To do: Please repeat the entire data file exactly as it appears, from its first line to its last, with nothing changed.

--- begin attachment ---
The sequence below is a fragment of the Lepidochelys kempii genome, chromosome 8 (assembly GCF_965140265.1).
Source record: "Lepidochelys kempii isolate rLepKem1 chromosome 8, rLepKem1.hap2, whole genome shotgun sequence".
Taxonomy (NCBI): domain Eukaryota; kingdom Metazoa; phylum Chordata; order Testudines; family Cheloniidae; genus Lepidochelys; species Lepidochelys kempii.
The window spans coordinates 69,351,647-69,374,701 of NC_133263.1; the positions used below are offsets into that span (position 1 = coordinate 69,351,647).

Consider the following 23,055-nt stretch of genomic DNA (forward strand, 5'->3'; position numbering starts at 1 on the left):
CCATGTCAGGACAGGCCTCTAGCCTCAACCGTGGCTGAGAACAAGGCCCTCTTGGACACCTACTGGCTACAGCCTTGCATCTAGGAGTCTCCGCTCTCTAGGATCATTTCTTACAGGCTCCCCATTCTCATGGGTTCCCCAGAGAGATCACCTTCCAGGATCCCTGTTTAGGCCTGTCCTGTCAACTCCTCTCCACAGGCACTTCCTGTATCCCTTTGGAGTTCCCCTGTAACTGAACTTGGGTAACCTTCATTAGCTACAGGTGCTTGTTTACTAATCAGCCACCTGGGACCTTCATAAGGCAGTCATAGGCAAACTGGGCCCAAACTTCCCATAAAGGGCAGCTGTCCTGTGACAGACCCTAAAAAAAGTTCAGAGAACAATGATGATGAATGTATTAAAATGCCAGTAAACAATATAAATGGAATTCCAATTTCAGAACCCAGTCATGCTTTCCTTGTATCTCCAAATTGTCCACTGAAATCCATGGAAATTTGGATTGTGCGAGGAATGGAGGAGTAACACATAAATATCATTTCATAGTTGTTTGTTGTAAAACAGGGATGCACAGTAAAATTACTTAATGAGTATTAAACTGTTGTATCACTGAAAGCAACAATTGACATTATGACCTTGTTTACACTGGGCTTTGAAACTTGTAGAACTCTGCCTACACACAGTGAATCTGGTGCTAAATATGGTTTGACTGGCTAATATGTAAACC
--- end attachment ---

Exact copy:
The sequence below is a fragment of the Lepidochelys kempii genome, chromosome 8 (assembly GCF_965140265.1).
Source record: "Lepidochelys kempii isolate rLepKem1 chromosome 8, rLepKem1.hap2, whole genome shotgun sequence".
Taxonomy (NCBI): domain Eukaryota; kingdom Metazoa; phylum Chordata; order Testudines; family Cheloniidae; genus Lepidochelys; species Lepidochelys kempii.
The window spans coordinates 69,351,647-69,374,701 of NC_133263.1; the positions used below are offsets into that span (position 1 = coordinate 69,351,647).

Consider the following 23,055-nt stretch of genomic DNA (forward strand, 5'->3'; position numbering starts at 1 on the left):
CCATGTCAGGACAGGCCTCTAGCCTCAACCGTGGCTGAGAACAAGGCCCTCTTGGACACCTACTGGCTACAGCCTTGCATCTAGGAGTCTCCGCTCTCTAGGATCATTTCTTACAGGCTCCCCATTCTCATGGGTTCCCCAGAGAGATCACCTTCCAGGATCCCTGTTTAGGCCTGTCCTGTCAACTCCTCTCCACAGGCACTTCCTGTATCCCTTTGGAGTTCCCCTGTAACTGAACTTGGGTAACCTTCATTAGCTACAGGTGCTTGTTTACTAATCAGCCACCTGGGACCTTCATAAGGCAGTCATAGGCAAACTGGGCCCAAACTTCCCATAAAGGGCAGCTGTCCTGTGACAGACCCTAAAAAAAGTTCAGAGAACAATGATGATGAATGTATTAAAATGCCAGTAAACAATATAAATGGAATTCCAATTTCAGAACCCAGTCATGCTTTCCTTGTATCTCCAAATTGTCCACTGAAATCCATGGAAATTTGGATTGTGCGAGGAATGGAGGAGTAACACATAAATATCATTTCATAGTTGTTTGTTGTAAAACAGGGATGCACAGTAAAATTACTTAATGAGTATTAAACTGTTGTATCACTGAAAGCAACAATTGACATTATGACCTTGTTTACACTGGGCTTTGAAACTTGTAGAACTCTGCCTACACACAGTGAATCTGGTGCTAAATATGGTTTGACTGGCTAATATGTAAACC